HARDiNFO: hardware and system tool for Windows - gHacks Tech News

HARDiNFO: hardware and system tool for Windows

HARDiNFO is a free and commercial program for Microsoft Windows devices that offers details hardware information, benchmarks, monitoring, and diagnostic tools.

The free version of the application is limited to home use; if you want to use the program for business, you need to purchase a Pro license.

The Pro version offers additional features, such as the option to export reports, monitor notebook battery, a live network monitor, and 64-bit SSD benchmarks. Most features provided by the program are available in both the free and the Pro edition however.

HARDiNFO

hardinfo

HARDiNFO loads the system summary page on start automatically. This page lists important information of the system and its capabilities, including installed storage and memory, BIOS version, information about CPU, operating system, and media capabilities.

You may use the left menu to load a detailed view for any of those items, and more. If you click on CPU for instance, detailed information about the device's processor are displayed after a short scan.

This includes cpu speed, capabilities, memory and cache information, temperature and power data, and more.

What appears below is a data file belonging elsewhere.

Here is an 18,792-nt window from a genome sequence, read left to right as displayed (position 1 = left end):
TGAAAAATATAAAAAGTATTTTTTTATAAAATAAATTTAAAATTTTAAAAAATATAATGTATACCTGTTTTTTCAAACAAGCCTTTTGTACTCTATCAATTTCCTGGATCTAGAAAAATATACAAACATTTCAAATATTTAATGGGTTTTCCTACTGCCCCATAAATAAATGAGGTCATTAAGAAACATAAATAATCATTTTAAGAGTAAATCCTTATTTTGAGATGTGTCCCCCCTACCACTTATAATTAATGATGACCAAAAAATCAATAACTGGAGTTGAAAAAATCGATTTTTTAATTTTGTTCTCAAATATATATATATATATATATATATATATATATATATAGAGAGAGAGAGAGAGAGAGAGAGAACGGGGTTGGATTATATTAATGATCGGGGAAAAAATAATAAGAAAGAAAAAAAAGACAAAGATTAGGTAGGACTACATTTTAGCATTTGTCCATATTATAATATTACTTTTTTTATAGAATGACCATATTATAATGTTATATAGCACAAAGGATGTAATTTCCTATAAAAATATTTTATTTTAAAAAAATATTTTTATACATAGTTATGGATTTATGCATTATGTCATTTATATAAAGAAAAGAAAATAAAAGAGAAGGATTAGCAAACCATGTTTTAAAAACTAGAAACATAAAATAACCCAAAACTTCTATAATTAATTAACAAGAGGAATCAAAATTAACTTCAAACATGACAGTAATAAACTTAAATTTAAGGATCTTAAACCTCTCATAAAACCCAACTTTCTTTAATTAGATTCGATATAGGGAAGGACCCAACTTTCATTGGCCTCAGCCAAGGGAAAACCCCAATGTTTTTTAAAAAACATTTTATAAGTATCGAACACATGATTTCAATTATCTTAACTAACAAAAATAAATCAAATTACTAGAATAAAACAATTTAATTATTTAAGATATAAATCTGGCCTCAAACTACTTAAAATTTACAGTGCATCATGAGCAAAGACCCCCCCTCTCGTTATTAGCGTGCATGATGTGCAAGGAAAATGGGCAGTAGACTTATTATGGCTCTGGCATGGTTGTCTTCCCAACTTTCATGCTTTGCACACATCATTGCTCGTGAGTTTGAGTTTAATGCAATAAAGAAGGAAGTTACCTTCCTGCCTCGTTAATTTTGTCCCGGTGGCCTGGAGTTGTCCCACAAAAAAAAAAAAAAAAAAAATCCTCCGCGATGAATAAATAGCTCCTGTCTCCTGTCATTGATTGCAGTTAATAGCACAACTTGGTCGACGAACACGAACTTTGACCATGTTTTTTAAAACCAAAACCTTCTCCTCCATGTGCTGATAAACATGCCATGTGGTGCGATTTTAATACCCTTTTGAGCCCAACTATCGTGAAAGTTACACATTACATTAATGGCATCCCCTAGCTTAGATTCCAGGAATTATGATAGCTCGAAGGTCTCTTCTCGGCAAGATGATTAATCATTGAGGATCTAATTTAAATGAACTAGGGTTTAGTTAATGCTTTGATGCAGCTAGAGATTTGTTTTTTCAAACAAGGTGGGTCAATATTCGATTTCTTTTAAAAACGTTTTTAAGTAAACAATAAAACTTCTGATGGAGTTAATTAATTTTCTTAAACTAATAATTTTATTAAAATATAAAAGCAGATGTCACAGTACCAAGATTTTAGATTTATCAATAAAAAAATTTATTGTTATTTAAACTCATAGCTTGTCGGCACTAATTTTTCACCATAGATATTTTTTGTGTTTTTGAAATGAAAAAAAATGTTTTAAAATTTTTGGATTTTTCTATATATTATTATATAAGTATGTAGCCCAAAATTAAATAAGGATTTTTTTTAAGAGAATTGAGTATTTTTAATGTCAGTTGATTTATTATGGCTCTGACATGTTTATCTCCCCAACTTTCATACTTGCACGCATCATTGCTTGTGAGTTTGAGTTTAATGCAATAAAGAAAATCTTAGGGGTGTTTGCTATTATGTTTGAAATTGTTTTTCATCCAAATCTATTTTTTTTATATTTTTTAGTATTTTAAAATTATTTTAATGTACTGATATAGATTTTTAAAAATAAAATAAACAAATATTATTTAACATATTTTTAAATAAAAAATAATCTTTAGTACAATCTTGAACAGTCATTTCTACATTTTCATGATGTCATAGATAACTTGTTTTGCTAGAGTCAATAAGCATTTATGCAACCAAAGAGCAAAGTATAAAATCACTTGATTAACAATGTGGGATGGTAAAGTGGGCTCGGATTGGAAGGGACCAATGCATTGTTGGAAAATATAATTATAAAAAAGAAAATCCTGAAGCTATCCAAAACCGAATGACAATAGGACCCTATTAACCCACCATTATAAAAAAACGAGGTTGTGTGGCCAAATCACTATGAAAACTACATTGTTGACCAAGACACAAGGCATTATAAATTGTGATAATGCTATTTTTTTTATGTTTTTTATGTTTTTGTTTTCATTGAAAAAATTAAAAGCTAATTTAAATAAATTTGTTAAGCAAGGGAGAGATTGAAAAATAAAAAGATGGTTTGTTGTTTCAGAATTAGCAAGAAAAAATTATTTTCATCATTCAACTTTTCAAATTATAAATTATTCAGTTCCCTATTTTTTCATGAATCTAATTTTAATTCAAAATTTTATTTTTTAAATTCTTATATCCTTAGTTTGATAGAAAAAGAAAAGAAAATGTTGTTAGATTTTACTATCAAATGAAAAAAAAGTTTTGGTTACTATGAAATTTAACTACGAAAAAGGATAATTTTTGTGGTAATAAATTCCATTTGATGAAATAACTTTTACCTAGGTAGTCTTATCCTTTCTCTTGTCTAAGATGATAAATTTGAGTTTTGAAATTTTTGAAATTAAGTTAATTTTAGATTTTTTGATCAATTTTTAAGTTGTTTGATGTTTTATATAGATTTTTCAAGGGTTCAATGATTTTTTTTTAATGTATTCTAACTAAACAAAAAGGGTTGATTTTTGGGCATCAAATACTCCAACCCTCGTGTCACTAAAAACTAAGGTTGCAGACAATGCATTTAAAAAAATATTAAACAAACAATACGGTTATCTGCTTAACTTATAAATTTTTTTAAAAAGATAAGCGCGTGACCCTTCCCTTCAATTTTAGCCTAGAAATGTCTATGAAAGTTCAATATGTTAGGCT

hardinfo cpu

Detailed information are provided for a range of other components, devices and peripherals such as memory, motherboard, multimedia devices, printers, or keyboards.

The information is detailed, but the presentation of information requires a considerable amount of screen space. There is no option unfortunately to switch to a compact listing of the data. This would improve the display of information on devices connected to small displays, and improve accessibility as well.

But hardware and device information is just one of the things that HARDiNFO provides its users with.

The System Monitor group for instance lists services, processes and drivers each in individual modules in the application. The information is presented in compact form here, but you still need a large window width to display all information on the screen without having to scroll horizontally.

hardinfo services

You may notice that important controls are not visible on the screen. If you check the services listing above for instance, you may notice that it does not offer any controls to start, pause or stop services. You need to scroll down to display those controls and make use of them.

The processes and drivers listing uses a similar layout, but they don't come with any controls.